Tuesday, July 19, 2011

The Truth about Lying on your Resume

Whether you are currently looking for a job or not, unless you live under a rock you know the economy has taken its toll on the job market. It is very tough out there and very competitive. With the unemployment rate still above 9%, many job seekers are taking the approach that desperate times call for desperate measures.

A recent survey conducted by TalentWise, a background screening firm, asked 2,026 adults if they thought it was acceptable to embellish or lie on a resume. Of the adults they spoke to 45% of the adults aged 18-34 years old said it was okay, 27% of people 55 and older said they would embellish the truth on a resume and 34% of respondents overall said they found it okay to lie on a resume.

Truth be told, these numbers are probably lower than the actual facts. Several years ago, more than 60% of hiring managers told the Society for Human Resource Management they found untruths on applicant resumes. The most popular methods of embellishment are dates of employment, job titles and responsibilities, accomplishments and level of education.

Desperate job seekers may decide to do whatever it takes to get their resume noticed and get a job interview. However, before you consider stretching the truth – or even outright lying – on your resume, stop and consider the consequences. Here are some of the potential outcomes of this dishonest approach to job hunting:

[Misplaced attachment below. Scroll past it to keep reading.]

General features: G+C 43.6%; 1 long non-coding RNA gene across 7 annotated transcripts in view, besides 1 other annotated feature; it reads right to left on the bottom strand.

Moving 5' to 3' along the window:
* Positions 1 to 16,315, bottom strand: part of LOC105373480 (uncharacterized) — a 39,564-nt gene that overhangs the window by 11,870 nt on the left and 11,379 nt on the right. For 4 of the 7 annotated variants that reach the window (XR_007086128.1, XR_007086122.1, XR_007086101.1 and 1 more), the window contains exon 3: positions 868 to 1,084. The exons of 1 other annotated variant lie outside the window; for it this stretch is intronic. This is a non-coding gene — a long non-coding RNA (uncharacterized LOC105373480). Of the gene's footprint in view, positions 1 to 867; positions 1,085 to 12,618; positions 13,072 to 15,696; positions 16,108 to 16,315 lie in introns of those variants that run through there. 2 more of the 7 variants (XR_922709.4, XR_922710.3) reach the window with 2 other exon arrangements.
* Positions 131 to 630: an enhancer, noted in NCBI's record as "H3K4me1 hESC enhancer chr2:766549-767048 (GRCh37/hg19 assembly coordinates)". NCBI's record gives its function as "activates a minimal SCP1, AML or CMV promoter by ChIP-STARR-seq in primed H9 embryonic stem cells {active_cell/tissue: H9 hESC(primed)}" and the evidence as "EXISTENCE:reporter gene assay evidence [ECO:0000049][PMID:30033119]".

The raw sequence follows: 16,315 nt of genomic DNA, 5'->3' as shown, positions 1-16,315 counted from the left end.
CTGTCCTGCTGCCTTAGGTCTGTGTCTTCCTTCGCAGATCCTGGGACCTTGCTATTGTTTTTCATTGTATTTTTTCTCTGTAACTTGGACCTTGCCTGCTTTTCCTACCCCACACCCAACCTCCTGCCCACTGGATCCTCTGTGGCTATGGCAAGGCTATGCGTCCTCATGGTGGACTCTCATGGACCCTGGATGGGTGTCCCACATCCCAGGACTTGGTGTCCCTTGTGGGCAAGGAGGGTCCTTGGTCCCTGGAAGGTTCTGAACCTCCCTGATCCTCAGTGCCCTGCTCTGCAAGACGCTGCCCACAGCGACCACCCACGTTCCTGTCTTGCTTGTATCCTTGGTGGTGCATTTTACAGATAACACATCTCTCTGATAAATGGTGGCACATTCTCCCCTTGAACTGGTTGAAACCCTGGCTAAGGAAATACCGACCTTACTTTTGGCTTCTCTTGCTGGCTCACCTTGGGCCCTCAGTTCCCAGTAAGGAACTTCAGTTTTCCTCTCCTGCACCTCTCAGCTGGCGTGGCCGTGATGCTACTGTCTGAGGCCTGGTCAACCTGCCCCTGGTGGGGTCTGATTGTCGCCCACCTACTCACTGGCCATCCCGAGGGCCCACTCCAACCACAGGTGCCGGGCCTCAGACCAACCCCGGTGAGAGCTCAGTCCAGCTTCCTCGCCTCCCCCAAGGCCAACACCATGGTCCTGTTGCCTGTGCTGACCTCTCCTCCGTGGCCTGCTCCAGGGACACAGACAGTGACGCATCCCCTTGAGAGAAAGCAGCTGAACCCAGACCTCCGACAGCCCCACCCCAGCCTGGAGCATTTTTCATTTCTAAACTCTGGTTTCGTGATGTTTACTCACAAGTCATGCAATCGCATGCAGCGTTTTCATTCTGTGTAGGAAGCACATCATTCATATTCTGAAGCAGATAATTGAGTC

• You may be discovered in the pre-screening phase. There are new tools being marketed to companies that enable them to do a preliminary background check of resumes submitted. You would then be “blacklisted” in their company hiring database.

• Your lie may not hold up under the pressure of the interview. Remember, the resume is just step one. Once your resume gets you noticed, you then have to go into the interview and support the resume with details. It is much easier to lie on paper than to someone’s face.

• You may be hired, only to be fired after it is discovered that you lied on your resume. This recently happened to a colleague of mine. They started a new job and inherited a problem employee. It was discovered that this employee left a job off their application and was let go for lying. Problem solved!

• You may not be discovered at all. However, do you really want to build a relationship based on a foundation of lies? Can you live with the knowledge that you got that job, not on your true qualifications, but based on a fantasy version of yourself?

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